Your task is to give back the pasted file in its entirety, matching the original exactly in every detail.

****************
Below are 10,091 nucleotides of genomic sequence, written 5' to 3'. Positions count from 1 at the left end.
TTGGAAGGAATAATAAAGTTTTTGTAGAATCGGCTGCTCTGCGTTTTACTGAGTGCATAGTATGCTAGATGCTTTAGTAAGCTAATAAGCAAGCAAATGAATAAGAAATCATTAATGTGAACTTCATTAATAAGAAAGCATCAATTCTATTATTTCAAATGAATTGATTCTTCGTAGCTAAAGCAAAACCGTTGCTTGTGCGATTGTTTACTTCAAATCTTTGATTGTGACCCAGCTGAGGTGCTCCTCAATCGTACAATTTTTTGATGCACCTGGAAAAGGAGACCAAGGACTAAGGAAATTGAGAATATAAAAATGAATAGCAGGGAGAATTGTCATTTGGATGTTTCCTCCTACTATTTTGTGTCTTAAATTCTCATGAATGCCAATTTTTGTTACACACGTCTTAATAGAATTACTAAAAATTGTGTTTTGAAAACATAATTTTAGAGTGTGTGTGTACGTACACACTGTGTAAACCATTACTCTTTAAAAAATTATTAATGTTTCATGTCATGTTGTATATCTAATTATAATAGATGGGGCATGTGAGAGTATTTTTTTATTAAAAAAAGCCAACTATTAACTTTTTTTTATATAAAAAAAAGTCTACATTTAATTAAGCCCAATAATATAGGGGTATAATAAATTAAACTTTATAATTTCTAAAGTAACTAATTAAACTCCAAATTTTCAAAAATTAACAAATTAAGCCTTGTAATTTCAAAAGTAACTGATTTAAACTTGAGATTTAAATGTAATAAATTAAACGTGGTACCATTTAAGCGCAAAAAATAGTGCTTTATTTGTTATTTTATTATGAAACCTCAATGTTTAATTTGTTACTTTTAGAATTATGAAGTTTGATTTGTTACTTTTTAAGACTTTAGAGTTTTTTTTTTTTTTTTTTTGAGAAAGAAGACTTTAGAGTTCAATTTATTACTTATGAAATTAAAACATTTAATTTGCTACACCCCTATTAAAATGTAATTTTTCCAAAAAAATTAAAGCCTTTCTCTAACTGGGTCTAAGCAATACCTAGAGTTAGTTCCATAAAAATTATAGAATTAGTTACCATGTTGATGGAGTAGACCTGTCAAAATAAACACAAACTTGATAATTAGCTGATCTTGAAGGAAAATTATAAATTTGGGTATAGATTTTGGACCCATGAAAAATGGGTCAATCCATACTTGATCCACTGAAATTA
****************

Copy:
Below are 10,091 nucleotides of genomic sequence, written 5' to 3'. Positions count from 1 at the left end.
TTGGAAGGAATAATAAAGTTTTTGTAGAATCGGCTGCTCTGCGTTTTACTGAGTGCATAGTATGCTAGATGCTTTAGTAAGCTAATAAGCAAGCAAATGAATAAGAAATCATTAATGTGAACTTCATTAATAAGAAAGCATCAATTCTATTATTTCAAATGAATTGATTCTTCGTAGCTAAAGCAAAACCGTTGCTTGTGCGATTGTTTACTTCAAATCTTTGATTGTGACCCAGCTGAGGTGCTCCTCAATCGTACAATTTTTTGATGCACCTGGAAAAGGAGACCAAGGACTAAGGAAATTGAGAATATAAAAATGAATAGCAGGGAGAATTGTCATTTGGATGTTTCCTCCTACTATTTTGTGTCTTAAATTCTCATGAATGCCAATTTTTGTTACACACGTCTTAATAGAATTACTAAAAATTGTGTTTTGAAAACATAATTTTAGAGTGTGTGTGTACGTACACACTGTGTAAACCATTACTCTTTAAAAAATTATTAATGTTTCATGTCATGTTGTATATCTAATTATAATAGATGGGGCATGTGAGAGTATTTTTTTATTAAAAAAAGCCAACTATTAACTTTTTTTTATATAAAAAAAAGTCTACATTTAATTAAGCCCAATAATATAGGGGTATAATAAATTAAACTTTATAATTTCTAAAGTAACTAATTAAACTCCAAATTTTCAAAAATTAACAAATTAAGCCTTGTAATTTCAAAAGTAACTGATTTAAACTTGAGATTTAAATGTAATAAATTAAACGTGGTACCATTTAAGCGCAAAAAATAGTGCTTTATTTGTTATTTTATTATGAAACCTCAATGTTTAATTTGTTACTTTTAGAATTATGAAGTTTGATTTGTTACTTTTTAAGACTTTAGAGTTTTTTTTTTTTTTTTTTTGAGAAAGAAGACTTTAGAGTTCAATTTATTACTTATGAAATTAAAACATTTAATTTGCTACACCCCTATTAAAATGTAATTTTTCCAAAAAAATTAAAGCCTTTCTCTAACTGGGTCTAAGCAATACCTAGAGTTAGTTCCATAAAAATTATAGAATTAGTTACCATGTTGATGGAGTAGACCTGTCAAAATAAACACAAACTTGATAATTAGCTGATCTTGAAGGAAAATTATAAATTTGGGTATAGATTTTGGACCCATGAAAAATGGGTCAATCCATACTTGATCCACTGAAATTA